BOOK REVIEW, PARENTAL ASPIRATIONS

Parenting from the Inside Out by Siegel and Hartzell

This book is on the reading list for the parent coaching certificate program I started a couple of months ago. This reading list included many books I had been eyeing or had heard great things about.

Parenting from the Inside Out: How a Deeper Self-Understanding Can Help You Raise Children Who Thrive by Daniel J. Siegel and Mary Hartzell is a book I would definitely classify as a handbook for parents, a must read for those who overreact to their children’s “misdeeds.” I wish I had read this while I was pregnant or on maternity leave. But I remind myself what they said in the book: We have to be gentle with ourselves because we can only do our best under the circumstances of our lives. (Note: not including abuse, physical or emotional, of course.)

The book mostly explains why we behave the way we behave when our children behave the way they behave. Chapter titles are: 1) How We Remember: Experience Shapes Who We Are 2) How We Perceive Reality: Constructing the Stories of Our Lives 3) How We Feel: Emotion in Our Internal and Interpersonal Worlds 4) How We Communicate: Making Connections 5) How We Attach: Relationships Between Children and Parents 6) How We Make Sense of Our Lives: Adult Attachment 7) How We Keep It Together and How We Fall Apart: The High Road and the Low Road 8) How We Disconnect and Reconnect: Rupture and Repair and 9) How We Develop Mindsight: Compassion and Reflective Dialogues.

Each chapter includes some reflective questions called “Inside-Out Exercises” to spend time with concepts like “Think of an issue in your life that is impairing your ability to connect flexibly with your child. Focus on the past, present, and future aspects of this issue. Do any themes or general patterns come to mind from past interactions? What implicit emotions and bodily sensations emerge when this issue comes to your mind in the present?”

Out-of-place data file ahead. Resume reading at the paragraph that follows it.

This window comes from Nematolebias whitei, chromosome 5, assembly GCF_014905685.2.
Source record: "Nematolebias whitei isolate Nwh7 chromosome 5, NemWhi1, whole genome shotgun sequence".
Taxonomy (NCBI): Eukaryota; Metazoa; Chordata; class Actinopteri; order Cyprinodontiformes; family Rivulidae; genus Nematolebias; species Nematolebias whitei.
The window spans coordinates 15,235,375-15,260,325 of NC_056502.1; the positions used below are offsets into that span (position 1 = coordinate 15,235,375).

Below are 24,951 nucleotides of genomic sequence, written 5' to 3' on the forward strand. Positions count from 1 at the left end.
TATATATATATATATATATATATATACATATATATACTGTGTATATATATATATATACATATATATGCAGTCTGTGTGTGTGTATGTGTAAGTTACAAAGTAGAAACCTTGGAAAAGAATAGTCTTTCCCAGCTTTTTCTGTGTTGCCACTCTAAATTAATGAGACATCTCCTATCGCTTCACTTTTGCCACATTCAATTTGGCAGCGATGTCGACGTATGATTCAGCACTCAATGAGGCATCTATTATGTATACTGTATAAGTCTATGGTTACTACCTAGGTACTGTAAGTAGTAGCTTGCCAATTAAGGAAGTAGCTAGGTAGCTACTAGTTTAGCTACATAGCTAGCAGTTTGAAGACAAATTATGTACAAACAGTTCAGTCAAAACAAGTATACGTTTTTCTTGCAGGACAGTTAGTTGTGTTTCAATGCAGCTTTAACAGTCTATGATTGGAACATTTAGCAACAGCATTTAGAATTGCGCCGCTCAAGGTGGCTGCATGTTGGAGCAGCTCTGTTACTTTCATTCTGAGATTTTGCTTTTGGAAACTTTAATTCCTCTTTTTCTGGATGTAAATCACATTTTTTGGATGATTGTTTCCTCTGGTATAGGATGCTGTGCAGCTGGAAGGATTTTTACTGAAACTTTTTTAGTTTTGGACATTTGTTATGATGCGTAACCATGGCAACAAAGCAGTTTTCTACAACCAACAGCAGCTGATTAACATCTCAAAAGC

Each chapter also has an extensive section called “Spotlight on Science,” sharing research and studies as well as biological explanations on why we ‘lose it’ with our kids. These sections are particularly helpful for those of us who really, really want to understand our reactions.

I highly recommend the book because I personally had a lot of ‘ah-ha’ moments that normalized my experience as an Untigering parent. But if you are a super busy parent and just want the “Coles Notes” version: We have unresolved issues from our childhood. That can cause us to react with strong emotions when dealing with our children. We need to be aware of what we are doing, understand why, and do the work to build connecting relationships with our children. That takes mindfulness and reflection. And work, but it is well worth it, not just because it improves our relationships with our children, but it helps them become more resilient in facing their own challenges.

You’d think a parenting book that is telling you to change or else you will mess up your children would bring you a lot of shame and guilt. But surprisingly, it just helps you understand where it comes from so that you DON’T feel shame and guilt, which will leave you in a much better place to actually make the changes you need to make to be the kind of parent you want to be!